In choosing the new color scheme, I decided to take my inspiration from a beautiful silk rug we purchased during a visit to Turkey. Because of prior unfortunate feline encounters, however, we decided the rug should be displayed on the wall, not the floor, safe from our cats' unerring ability to aim their vomit at the most difficult place to clean. The rug was only around 27x48 inches and weighed less than five pounds, making it a good candidate for a velcro mounting. I read on the interwebz that many museums prefer the velcro method, and it looked like a relatively easy thing I could do myself. Just sew a strip of velcro to the back of the carpet; attach the other side of velcro to a board; mount the board on the wall; and voila! Let the velcro work its magic!
These were the materials I used:
- 2-inch wide velcro, the width of my rug
- a wooden board, same width, that could be screwed into the wall
- enough undyed muslin to back the velcro and cover the board
- heavy upholstery/carpet thread in a color to blend with the rug
- a darning needle
- staple gun and staples
The muslin was necessary to protect the carpet from touching the velcro, untreated wood, or staples, possibly causing discoloration. So the first step was to sew the fuzzy side of the velcro to a piece of muslin. There should be around a quarter-inch of overlap on each side, and you can see my math went a little fuzzy and I ended up with a very small margin around my velcro. It was enough to hand-stitch it to the carpet, however, and that was the most labor-intensive part of the process. I very painstakingly used a darning needle and heavy upholstery thread to attach my velcro strip to the rug. I placed a stitch every three to four knots, and at around 16 knots per linear inch, that meant four to five stitches per inch. When placing the needle, I had to seek out the natural gaps in the weaving, and keep the stitches from crossing rows and becoming visible. Bending the carpet helped me find these spaces, and you can see from the next pictures that this careful placement helped the stitches disappear:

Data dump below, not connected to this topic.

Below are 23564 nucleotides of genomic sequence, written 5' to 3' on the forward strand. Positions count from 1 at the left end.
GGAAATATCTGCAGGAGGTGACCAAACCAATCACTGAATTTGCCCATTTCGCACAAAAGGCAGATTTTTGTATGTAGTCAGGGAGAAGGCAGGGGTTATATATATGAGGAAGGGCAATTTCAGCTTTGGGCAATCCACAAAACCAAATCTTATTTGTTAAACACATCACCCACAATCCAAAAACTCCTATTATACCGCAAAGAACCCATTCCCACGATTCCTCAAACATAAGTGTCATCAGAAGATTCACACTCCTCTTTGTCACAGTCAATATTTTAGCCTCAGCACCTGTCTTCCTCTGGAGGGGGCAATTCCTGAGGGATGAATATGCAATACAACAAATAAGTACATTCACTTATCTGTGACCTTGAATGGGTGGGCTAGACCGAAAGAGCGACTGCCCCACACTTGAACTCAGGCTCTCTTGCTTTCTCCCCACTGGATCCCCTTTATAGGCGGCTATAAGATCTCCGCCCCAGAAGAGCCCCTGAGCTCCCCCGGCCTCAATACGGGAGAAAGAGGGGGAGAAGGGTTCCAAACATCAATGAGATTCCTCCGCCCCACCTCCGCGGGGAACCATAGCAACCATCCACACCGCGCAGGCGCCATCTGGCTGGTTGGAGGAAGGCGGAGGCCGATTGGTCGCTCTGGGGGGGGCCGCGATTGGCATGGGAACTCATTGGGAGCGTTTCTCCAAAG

|Yes, the stitches were that small.|
|I very carefully drew the thread to the other side...|
|... and poof! The thread is invisible!|
That's when I turned things over to TSU. Along with other important jobs, like Killing Ceiling Spiders and Changing Light Bulbs, he is in charge of Putting Things Up On Walls. He has special tools and it makes him feel useful. In this case he even took out little pieces of muslin before screwing the board in, then glued the muslin on top of the screws so they wouldn't touch the carpet.
All that was left was to put the two velcro parts together. It did take me a few tries and a level to get the carpet hanging exactly how I wanted it, and then I had to use a string to get the fringe on the top to flip behind the edge of the carpet, rather than hang down all willy-nilly. But that required minor effort, and the result was majorly cool!
Oooo, pretty, shiny carpet on the wall! See how the teal-ish accents in the carpet are picked up by the light blue paint? My cats will have to work extremely hard to try to vomit on this baby!
I was very pleased with how this turned out, considering it was something I'd never tried doing before. I don't think it would work with the 4x6-foot carpet we have, as it's too heavy, but in that case the carpet has turned into a sofa drape, visible yet somewhat protected from our varmints.